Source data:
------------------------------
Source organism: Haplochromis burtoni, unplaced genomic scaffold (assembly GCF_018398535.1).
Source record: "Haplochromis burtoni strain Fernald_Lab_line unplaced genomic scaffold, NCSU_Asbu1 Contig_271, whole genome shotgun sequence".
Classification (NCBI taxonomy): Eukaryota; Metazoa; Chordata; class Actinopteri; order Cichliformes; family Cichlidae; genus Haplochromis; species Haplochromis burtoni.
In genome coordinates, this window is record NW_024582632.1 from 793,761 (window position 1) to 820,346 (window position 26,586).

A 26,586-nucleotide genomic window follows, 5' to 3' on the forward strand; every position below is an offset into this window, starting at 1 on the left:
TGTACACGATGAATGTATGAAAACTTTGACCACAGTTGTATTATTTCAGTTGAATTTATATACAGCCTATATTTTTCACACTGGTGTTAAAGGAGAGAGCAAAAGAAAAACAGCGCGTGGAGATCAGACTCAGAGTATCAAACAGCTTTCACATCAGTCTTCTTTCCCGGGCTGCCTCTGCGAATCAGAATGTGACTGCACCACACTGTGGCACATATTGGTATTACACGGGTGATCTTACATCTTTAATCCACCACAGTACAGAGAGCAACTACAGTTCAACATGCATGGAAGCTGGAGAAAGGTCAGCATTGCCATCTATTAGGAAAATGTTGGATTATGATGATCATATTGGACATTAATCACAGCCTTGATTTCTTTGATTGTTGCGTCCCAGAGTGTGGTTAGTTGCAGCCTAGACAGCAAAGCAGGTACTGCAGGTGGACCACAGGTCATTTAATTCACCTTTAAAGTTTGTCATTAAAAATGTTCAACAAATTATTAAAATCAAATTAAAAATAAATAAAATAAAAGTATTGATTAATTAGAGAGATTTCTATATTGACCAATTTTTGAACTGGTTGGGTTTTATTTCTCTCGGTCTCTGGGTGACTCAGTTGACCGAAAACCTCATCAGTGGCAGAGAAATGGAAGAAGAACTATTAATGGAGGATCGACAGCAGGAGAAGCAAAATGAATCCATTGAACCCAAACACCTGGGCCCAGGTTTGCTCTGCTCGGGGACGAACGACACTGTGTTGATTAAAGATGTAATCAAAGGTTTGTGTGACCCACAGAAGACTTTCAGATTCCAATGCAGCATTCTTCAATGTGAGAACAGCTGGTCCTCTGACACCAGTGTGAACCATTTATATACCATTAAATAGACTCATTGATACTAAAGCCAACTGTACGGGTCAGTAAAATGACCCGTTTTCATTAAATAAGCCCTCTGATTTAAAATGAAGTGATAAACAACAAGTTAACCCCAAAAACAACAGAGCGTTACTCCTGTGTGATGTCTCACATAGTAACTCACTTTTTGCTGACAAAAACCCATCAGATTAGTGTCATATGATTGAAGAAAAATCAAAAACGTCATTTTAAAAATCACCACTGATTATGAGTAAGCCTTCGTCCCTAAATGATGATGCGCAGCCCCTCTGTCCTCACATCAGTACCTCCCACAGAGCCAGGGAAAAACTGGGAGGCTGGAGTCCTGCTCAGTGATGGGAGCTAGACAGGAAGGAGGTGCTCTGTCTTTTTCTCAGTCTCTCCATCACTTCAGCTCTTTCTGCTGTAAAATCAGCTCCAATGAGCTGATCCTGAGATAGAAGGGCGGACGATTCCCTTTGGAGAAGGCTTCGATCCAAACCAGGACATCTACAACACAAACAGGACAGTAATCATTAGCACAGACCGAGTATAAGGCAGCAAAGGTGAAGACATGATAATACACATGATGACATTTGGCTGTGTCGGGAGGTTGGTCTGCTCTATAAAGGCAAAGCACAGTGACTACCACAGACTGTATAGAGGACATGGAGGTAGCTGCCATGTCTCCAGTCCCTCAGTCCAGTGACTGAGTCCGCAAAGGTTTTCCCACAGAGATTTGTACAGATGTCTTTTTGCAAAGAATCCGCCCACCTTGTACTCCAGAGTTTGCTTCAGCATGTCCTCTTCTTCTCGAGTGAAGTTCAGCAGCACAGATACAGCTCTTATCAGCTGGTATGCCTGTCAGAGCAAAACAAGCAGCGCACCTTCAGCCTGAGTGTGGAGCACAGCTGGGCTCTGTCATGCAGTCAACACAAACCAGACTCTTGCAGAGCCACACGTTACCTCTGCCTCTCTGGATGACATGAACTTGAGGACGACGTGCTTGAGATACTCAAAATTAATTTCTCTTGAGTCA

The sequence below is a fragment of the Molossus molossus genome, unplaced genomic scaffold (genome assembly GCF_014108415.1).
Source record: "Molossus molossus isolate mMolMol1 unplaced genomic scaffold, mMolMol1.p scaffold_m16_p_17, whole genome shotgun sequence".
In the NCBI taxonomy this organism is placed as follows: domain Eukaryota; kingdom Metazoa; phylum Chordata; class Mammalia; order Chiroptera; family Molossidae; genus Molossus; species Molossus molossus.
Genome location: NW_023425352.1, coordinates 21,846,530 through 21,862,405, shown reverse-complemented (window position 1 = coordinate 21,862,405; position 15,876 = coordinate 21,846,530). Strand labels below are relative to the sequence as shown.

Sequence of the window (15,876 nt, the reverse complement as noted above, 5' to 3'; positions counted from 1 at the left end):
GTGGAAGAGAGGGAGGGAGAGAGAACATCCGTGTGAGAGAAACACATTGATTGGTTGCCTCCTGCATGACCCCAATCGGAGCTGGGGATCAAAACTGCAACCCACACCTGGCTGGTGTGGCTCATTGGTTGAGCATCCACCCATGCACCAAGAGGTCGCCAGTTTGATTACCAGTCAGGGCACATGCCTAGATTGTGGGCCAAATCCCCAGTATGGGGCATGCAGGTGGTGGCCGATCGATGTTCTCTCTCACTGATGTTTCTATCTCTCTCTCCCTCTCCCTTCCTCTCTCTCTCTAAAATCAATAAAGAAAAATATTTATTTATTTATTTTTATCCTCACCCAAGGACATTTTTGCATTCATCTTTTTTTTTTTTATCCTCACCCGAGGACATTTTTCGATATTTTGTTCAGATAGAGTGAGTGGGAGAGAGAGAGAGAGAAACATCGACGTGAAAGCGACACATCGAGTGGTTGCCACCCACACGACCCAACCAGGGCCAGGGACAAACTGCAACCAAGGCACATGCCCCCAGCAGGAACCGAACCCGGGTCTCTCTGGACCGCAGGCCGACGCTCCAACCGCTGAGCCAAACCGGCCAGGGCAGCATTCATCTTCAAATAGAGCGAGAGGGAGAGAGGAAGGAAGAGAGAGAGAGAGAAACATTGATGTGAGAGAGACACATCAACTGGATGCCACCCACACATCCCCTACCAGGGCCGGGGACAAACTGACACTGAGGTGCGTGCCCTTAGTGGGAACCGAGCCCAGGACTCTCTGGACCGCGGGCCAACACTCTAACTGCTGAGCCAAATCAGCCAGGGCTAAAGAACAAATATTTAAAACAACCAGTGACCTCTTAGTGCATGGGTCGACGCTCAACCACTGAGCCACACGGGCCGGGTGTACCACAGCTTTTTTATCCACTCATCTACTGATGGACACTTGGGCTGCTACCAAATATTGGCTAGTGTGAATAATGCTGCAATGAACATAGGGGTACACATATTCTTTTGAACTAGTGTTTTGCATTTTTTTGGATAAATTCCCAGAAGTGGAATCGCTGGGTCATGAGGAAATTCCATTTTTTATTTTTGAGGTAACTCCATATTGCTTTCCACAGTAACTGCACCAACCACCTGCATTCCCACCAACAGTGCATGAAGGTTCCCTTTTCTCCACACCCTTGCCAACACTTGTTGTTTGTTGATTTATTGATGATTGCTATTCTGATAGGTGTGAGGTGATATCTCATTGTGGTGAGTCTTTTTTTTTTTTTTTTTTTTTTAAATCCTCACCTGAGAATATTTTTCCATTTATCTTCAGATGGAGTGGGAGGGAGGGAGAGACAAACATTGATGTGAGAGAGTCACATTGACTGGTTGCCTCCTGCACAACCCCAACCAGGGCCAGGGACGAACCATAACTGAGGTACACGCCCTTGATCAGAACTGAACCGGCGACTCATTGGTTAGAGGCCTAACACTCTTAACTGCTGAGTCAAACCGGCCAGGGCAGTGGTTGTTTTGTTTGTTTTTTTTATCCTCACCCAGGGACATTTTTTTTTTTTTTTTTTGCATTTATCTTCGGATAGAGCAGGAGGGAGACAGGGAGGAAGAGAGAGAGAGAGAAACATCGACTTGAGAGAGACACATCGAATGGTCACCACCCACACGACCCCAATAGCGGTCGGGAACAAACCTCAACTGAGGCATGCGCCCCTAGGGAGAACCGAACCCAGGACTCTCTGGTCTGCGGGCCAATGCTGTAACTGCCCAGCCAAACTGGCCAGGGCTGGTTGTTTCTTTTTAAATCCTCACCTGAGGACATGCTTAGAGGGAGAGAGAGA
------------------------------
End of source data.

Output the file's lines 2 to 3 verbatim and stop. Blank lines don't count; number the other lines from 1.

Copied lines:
Source record: "Haplochromis burtoni strain Fernald_Lab_line unplaced genomic scaffold, NCSU_Asbu1 Contig_271, whole genome shotgun sequence".
Classification (NCBI taxonomy): Eukaryota; Metazoa; Chordata; class Actinopteri; order Cichliformes; family Cichlidae; genus Haplochromis; species Haplochromis burtoni.